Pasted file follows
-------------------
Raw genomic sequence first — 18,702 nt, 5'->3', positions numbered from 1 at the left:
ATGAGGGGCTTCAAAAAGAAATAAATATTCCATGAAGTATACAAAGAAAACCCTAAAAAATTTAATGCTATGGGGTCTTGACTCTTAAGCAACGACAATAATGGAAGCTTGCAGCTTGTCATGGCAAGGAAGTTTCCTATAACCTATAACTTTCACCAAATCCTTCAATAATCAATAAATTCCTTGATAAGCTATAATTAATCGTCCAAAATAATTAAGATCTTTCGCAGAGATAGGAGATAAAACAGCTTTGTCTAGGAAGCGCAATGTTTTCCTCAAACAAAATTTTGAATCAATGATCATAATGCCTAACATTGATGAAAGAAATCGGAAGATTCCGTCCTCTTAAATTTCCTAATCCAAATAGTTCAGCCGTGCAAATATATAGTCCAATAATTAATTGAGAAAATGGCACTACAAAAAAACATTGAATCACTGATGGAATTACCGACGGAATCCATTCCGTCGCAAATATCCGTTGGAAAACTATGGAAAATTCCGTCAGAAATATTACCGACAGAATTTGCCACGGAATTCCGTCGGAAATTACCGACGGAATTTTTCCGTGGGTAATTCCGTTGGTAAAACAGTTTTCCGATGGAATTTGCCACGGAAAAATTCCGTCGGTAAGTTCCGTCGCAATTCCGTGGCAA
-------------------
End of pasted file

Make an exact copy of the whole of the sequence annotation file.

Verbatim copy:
Raw genomic sequence first — 18,702 nt, 5'->3', positions numbered from 1 at the left:
ATGAGGGGCTTCAAAAAGAAATAAATATTCCATGAAGTATACAAAGAAAACCCTAAAAAATTTAATGCTATGGGGTCTTGACTCTTAAGCAACGACAATAATGGAAGCTTGCAGCTTGTCATGGCAAGGAAGTTTCCTATAACCTATAACTTTCACCAAATCCTTCAATAATCAATAAATTCCTTGATAAGCTATAATTAATCGTCCAAAATAATTAAGATCTTTCGCAGAGATAGGAGATAAAACAGCTTTGTCTAGGAAGCGCAATGTTTTCCTCAAACAAAATTTTGAATCAATGATCATAATGCCTAACATTGATGAAAGAAATCGGAAGATTCCGTCCTCTTAAATTTCCTAATCCAAATAGTTCAGCCGTGCAAATATATAGTCCAATAATTAATTGAGAAAATGGCACTACAAAAAAACATTGAATCACTGATGGAATTACCGACGGAATCCATTCCGTCGCAAATATCCGTTGGAAAACTATGGAAAATTCCGTCAGAAATATTACCGACAGAATTTGCCACGGAATTCCGTCGGAAATTACCGACGGAATTTTTCCGTGGGTAATTCCGTTGGTAAAACAGTTTTCCGATGGAATTTGCCACGGAAAAATTCCGTCGGTAAGTTCCGTCGCAATTCCGTGGCAA